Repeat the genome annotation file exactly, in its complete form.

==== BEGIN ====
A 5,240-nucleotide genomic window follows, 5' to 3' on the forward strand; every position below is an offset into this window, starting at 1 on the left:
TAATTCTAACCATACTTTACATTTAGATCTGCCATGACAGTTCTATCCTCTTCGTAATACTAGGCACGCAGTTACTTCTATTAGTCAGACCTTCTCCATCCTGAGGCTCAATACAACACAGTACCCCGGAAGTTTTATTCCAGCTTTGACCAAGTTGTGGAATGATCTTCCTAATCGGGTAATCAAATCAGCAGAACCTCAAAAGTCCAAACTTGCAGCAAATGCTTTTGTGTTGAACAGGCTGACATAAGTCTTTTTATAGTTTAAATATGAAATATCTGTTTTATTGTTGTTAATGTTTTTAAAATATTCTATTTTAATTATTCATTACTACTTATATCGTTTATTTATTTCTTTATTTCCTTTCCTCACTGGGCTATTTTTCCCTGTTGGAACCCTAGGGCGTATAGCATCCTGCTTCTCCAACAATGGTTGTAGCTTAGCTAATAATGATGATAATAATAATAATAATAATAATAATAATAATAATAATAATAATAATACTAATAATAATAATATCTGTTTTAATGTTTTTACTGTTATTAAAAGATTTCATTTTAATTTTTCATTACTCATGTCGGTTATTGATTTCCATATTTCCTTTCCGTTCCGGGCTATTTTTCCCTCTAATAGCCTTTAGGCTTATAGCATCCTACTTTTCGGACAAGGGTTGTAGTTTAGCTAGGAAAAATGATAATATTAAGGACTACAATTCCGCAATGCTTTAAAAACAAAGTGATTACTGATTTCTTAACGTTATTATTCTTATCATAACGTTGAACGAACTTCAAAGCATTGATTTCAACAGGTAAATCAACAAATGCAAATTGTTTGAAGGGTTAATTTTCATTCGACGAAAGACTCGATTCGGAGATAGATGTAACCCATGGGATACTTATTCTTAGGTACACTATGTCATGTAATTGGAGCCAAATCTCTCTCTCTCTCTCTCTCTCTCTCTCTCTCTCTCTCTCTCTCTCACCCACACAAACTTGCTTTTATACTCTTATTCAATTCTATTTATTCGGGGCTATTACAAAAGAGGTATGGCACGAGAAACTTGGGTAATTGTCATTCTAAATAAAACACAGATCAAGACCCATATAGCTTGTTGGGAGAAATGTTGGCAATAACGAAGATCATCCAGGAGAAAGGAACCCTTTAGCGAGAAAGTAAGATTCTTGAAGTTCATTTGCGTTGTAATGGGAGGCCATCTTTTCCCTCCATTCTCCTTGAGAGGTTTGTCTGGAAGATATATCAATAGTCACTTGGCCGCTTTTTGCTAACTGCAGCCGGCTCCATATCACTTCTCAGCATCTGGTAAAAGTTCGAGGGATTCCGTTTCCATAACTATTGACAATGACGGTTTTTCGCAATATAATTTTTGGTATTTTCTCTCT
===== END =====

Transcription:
A 5,240-nucleotide genomic window follows, 5' to 3' on the forward strand; every position below is an offset into this window, starting at 1 on the left:
TAATTCTAACCATACTTTACATTTAGATCTGCCATGACAGTTCTATCCTCTTCGTAATACTAGGCACGCAGTTACTTCTATTAGTCAGACCTTCTCCATCCTGAGGCTCAATACAACACAGTACCCCGGAAGTTTTATTCCAGCTTTGACCAAGTTGTGGAATGATCTTCCTAATCGGGTAATCAAATCAGCAGAACCTCAAAAGTCCAAACTTGCAGCAAATGCTTTTGTGTTGAACAGGCTGACATAAGTCTTTTTATAGTTTAAATATGAAATATCTGTTTTATTGTTGTTAATGTTTTTAAAATATTCTATTTTAATTATTCATTACTACTTATATCGTTTATTTATTTCTTTATTTCCTTTCCTCACTGGGCTATTTTTCCCTGTTGGAACCCTAGGGCGTATAGCATCCTGCTTCTCCAACAATGGTTGTAGCTTAGCTAATAATGATGATAATAATAATAATAATAATAATAATAATAATAATAATAATAATAATACTAATAATAATAATATCTGTTTTAATGTTTTTACTGTTATTAAAAGATTTCATTTTAATTTTTCATTACTCATGTCGGTTATTGATTTCCATATTTCCTTTCCGTTCCGGGCTATTTTTCCCTCTAATAGCCTTTAGGCTTATAGCATCCTACTTTTCGGACAAGGGTTGTAGTTTAGCTAGGAAAAATGATAATATTAAGGACTACAATTCCGCAATGCTTTAAAAACAAAGTGATTACTGATTTCTTAACGTTATTATTCTTATCATAACGTTGAACGAACTTCAAAGCATTGATTTCAACAGGTAAATCAACAAATGCAAATTGTTTGAAGGGTTAATTTTCATTCGACGAAAGACTCGATTCGGAGATAGATGTAACCCATGGGATACTTATTCTTAGGTACACTATGTCATGTAATTGGAGCCAAATCTCTCTCTCTCTCTCTCTCTCTCTCTCTCTCTCTCTCTCTCTCTCACCCACACAAACTTGCTTTTATACTCTTATTCAATTCTATTTATTCGGGGCTATTACAAAAGAGGTATGGCACGAGAAACTTGGGTAATTGTCATTCTAAATAAAACACAGATCAAGACCCATATAGCTTGTTGGGAGAAATGTTGGCAATAACGAAGATCATCCAGGAGAAAGGAACCCTTTAGCGAGAAAGTAAGATTCTTGAAGTTCATTTGCGTTGTAATGGGAGGCCATCTTTTCCCTCCATTCTCCTTGAGAGGTTTGTCTGGAAGATATATCAATAGTCACTTGGCCGCTTTTTGCTAACTGCAGCCGGCTCCATATCACTTCTCAGCATCTGGTAAAAGTTCGAGGGATTCCGTTTCCATAACTATTGACAATGACGGTTTTTCGCAATATAATTTTTGGTATTTTCTCTCT